After decades of campaigning and growing public demand, Voluntary Assisted Dying (VAD) became a legal end-of-life option in New South Wales from November 28.
This leaves only the Northern Territory and ACT, which can now follow after the restoration of territory legislative rights last year.
Terminally ill people in NSW are now able to apply for VAD through their doctor under the NSW health guidelines, which sets out the process of application and approval.
The approval process is lengthy, the checks and balances more than robust.
Like any law granting citizens autonomy, ahead of the state’s control over individuals, the long journey to have VAD made legally available across Australia was harder than it should have been.
Penny Hackett, President of Dying with Dignity NSW, said after 50 years of lobbying that VAD’s legalisation brings mixed emotions for most advocates.
“There will be a huge sense of relief and feelings of deep gratitude. But there will also be a touch of sadness, as we remember all of the courageous individuals who shared their stories during the campaign,” Hackett said.
Advocates remain committed to monitoring the process, including how it impacts people in rural and remote areas, or people who are too ill or infirm to travel to the required assessments.
Those assessments are presenting insurmountable logistics for terminally ill, non-mobile applicants, because doctors require the assessments to be done in person — because of an unintended conflict between VAD and a pre-existing law.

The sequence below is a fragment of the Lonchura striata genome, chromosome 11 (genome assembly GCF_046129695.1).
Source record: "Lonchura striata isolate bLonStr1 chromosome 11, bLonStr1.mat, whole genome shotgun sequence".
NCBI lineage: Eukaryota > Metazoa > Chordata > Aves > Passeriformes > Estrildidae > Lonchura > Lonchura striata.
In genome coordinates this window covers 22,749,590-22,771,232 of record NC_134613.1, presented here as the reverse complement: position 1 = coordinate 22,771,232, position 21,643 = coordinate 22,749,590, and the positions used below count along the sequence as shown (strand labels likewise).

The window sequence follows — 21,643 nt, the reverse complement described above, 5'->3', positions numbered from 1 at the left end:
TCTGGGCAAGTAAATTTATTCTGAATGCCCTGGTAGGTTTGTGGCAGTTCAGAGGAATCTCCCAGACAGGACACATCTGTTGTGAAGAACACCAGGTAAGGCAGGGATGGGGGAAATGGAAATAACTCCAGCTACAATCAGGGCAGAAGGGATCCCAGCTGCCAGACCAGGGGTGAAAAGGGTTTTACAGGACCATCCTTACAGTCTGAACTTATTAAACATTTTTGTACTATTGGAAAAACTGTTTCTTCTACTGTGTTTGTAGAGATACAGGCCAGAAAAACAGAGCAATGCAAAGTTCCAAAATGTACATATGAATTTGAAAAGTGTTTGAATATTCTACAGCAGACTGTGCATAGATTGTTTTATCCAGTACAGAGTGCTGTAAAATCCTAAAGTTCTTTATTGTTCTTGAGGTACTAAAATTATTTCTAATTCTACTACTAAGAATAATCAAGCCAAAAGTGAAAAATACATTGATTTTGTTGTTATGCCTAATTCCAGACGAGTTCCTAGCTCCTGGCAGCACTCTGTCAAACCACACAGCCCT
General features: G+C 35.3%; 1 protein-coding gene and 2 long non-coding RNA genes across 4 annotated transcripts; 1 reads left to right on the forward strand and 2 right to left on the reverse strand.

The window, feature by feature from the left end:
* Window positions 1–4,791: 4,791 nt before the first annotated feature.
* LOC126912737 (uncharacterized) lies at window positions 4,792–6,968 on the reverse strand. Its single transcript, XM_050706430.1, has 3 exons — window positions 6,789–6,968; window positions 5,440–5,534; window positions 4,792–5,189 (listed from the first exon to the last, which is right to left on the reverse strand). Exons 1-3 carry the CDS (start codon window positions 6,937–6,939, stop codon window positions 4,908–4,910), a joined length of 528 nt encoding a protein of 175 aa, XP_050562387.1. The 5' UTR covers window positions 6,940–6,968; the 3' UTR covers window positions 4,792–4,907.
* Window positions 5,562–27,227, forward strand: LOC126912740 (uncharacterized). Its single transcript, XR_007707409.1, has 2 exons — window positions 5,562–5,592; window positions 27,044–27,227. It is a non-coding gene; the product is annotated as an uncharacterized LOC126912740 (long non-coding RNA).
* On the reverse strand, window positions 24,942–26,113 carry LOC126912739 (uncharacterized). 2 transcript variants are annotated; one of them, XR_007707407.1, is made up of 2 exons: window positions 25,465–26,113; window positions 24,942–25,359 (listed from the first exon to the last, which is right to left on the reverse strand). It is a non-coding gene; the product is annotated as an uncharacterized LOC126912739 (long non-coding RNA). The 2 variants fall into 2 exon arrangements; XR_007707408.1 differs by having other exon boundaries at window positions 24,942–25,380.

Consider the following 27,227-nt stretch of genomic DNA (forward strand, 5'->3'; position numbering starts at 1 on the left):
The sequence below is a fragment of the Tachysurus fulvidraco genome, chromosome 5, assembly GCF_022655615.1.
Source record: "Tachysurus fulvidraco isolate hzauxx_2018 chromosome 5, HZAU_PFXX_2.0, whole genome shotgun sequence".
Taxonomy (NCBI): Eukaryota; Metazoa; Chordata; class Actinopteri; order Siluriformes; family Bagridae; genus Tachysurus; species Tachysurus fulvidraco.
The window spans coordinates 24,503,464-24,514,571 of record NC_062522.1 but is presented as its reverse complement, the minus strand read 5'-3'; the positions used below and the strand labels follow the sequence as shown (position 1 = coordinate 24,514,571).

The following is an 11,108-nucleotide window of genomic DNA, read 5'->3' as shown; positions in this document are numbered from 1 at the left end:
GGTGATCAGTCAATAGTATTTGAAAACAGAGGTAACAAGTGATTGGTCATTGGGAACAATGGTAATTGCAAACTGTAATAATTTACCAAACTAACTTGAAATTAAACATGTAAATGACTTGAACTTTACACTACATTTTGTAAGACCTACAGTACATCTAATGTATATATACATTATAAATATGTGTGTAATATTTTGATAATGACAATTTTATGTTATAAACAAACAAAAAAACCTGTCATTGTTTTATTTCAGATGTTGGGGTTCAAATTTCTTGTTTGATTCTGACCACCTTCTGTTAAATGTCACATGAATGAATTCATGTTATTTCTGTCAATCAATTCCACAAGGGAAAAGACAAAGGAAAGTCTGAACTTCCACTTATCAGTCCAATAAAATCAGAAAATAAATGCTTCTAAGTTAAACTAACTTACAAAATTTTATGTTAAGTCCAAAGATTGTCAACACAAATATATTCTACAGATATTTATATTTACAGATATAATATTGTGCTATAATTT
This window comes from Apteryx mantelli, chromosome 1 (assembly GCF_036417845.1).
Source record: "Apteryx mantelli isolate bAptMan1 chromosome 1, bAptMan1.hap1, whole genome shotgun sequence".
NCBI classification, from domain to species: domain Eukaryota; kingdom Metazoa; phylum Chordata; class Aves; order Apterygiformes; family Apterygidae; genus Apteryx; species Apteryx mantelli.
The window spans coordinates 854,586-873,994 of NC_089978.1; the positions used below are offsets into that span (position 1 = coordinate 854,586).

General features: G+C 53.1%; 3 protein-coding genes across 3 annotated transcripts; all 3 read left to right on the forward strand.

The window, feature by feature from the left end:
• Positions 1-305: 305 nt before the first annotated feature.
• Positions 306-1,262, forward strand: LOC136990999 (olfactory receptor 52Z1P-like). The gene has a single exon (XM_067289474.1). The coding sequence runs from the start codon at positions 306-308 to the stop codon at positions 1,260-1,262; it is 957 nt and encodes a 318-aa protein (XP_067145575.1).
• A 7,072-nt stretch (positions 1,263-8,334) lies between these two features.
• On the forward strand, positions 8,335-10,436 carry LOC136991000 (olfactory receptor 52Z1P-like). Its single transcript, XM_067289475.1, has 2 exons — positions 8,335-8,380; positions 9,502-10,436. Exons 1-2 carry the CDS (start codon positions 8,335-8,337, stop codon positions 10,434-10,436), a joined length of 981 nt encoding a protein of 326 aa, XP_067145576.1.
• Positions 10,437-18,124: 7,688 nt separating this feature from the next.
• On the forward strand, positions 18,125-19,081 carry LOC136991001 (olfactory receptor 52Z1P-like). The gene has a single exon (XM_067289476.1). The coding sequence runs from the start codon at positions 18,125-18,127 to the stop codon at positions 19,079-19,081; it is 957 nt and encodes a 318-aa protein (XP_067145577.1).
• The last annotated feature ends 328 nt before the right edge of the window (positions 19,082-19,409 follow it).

Telehealth ban discriminatory
There are two short sections in the Commonwealth Criminal Code that leave VAD doctors open to potential prosecution if they use Telehealth phone, or videoconference, for VAD related consultations.
The Criminal Code Amendment (Suicide Related Material Offences) Bill 2005 amended the Commonwealth Criminal Code Act sections 474.29A and 474.29B to prohibit “the use of a carriage service” to discuss or send suicide related materials.
While VAD law recognises it is not suicide, that is not specified in the Criminal Code and, if it isn’t specified, it is open to legal conjecture. Hence, VAD doctors have concerns.
There is broad agreement it needs amending to remove ambiguity and give the medical profession protection from prosecution and the potential $220,000 fine.
The Australian Centre for Health Law Research at Queensland University of Technology agrees these laws put clinicians at risk, and pose an “immense burden on very sick patients to travel or, if this is not possible, it requires doctors to travel large distances to see patients” causing significant expense and cruel delays for dying patients.
The logistics and expense of the fly-in-fly-out model is unsustainable and removing potential legislative conflicts is a perpetual task.
The good news is this is one of those rare and special reforms that is both democratically supported and quite simple to fix.
To that end, Independent WA MP Kate Chaney told The Guardian on November 13 she will introduce a bill seeking an exemption within the Commonwealth Code, to allow Telehealth to be used for VAD-assisted dying related matters.
The bill, which has long been sought by VAD advocates and the terminally ill, is supported by Independent MP and paediatric neurologist Dr Monique Ryan.
Chaney said she will introduce the Telehealth exemption clause in 2024. It may be a simple change, but the 50-year fight for VAD in Australia may leave advocates wary.
Until the Telehealth exemption is in force, non-mobile terminally ill people are now in the terrible position of finally being allowed to access VAD but being physically prevented from doing so.
For the long-suffering terminally ill, hopefully this small, democratic, request proves as simple as it looks.